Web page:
By William Fisher
The website of the Centers for Disease Control and Prevention (CDC) offers further evidence that the Bush Administration continues to delete science and substitute information designed to avoid offending his conservative base.
Every two years, the CDC issues its “Yellow Book”, which contains information for international travelers. It says its “Travelers' Health” section “is one of CDC's most-visited websites and is updated as new information becomes available.”
In its 2001-2002 edition, under the heading “Sexually Transmitted Diseases”, “Travelers Health” offered the following advice to people infected with HIV:
“The importance of safe sex practices should be emphasized to the HIV-infected traveler to prevent other sexually transmitted diseases, avoid transmission of HIV to others, and prevent acquisition of different HIV strains that may limit therapeutic options (e.g., non-nucleoside reverse transcriptase inhibitors are not active against HIV-2). Bringing a personal supply of condoms may be advisable, as the quality and availability of condoms can be unreliable in parts of the developing world (italics ours).”
But by the time of the 2003-2004 edition, the script had changed. The “C-word” had disappeared.
The 2003-2004 edition advised HIV-infected travelers that “Travel, particularly to developing countries, can carry substantial risks for exposure to opportunistic pathogens…especially those who are severely immunosuppressed. Discussing the itinerary with a health-care provider may identify area- and activity-specific risks that can be addressed. Patients should identify sources of medical care in the planned destination before departure and seek medical attention promptly when ill.”
It continued: “Because antiretroviral medications are not available in many parts of the world, patients should bring an adequate supply of their medications, along with copies of prescriptions. Attention should be given to refrigeration of medications. For extended visits, travelers should consult with their providers in advance regarding a plan for maintaining appropriate medical follow-up and supplies of medications. Avoid changes in the medication regimen shortly before travel, to ensure that no side effects or complications of a new regimen occur while traveling.”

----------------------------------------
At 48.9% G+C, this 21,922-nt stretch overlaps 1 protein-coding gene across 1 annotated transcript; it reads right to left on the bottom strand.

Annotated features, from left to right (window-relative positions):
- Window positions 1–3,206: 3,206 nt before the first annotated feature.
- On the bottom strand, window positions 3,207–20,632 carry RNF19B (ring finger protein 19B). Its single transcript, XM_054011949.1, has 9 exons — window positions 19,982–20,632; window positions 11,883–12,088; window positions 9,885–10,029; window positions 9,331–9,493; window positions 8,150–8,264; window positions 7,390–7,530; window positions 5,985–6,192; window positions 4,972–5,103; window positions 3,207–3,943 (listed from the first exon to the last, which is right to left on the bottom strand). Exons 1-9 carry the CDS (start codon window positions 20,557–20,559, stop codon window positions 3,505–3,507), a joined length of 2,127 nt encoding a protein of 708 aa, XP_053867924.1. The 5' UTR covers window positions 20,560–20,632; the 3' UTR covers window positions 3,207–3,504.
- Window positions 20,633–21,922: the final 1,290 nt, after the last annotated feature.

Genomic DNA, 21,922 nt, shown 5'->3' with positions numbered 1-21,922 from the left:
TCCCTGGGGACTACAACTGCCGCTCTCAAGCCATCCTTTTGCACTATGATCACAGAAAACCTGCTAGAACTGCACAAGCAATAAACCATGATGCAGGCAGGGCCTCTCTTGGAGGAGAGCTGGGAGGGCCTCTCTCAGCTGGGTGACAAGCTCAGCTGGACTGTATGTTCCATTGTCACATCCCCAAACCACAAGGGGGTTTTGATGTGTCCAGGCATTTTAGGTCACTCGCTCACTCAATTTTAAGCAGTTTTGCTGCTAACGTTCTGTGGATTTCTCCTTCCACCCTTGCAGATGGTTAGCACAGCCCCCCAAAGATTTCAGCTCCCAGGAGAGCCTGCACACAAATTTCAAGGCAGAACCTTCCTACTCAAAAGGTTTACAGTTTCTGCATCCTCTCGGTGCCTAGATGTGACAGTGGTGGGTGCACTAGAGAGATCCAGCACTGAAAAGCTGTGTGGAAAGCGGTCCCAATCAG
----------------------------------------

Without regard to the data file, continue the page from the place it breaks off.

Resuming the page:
The CDC, part of the Department of Health Human Services, declares the “Yellow Book” is “considered by many to be the gold standard on travel information” and notes it has been expanded to offer new information on scuba diving safety, high altitude travel, travelers with special needs, and traveling with children.
It says the 2003-2004 edition includes “new health topics”, including “New recommendations for preventing malaria; changes in vaccine recommendations for travelers; changes in recommendations for insect repellent use; expanded text motion sickness and travel-related injury, and; improved maps and expanded indexing.”
The change follows a familiar Bush Administration pattern. The CDC website has been changed a number times to reflect conservative ideology.
For example, the President has consistently supported the view that sex education should teach “abstinence only” and not include information on other ways to avoid sexually transmitted diseases and pregnancy. As a result, a CDC initiative called “Programs That Work” identified sex education programs that have been found to be effective in scientific studies and provided this information through its website. All five “Programs That Work” provided comprehensive sex education to teenagers, and none were “abstinence-only”. CDC has now ended this initiative and erased information about these proven sex education programs from its website.
Information about condom use and efficacy was also deleted from the CDC website. The CDC replaced a comprehensive fact sheet on condoms with one emphasizing condom failure rates and the effectiveness of abstinence.
The President’s “just say no” agenda also extends overseas. He has pledged $15 billion in an “Emergency Plan for AIDS Relief”, designed to provide support to the 15 African, Caribbean, and Southeast Asian nations most affected by HIV/aids. But providing condoms is not part of the program. The Bush Administration has also renewed a ban on providing aid funds to overseas groups that help pregnant women, if they so much as discuss abortion.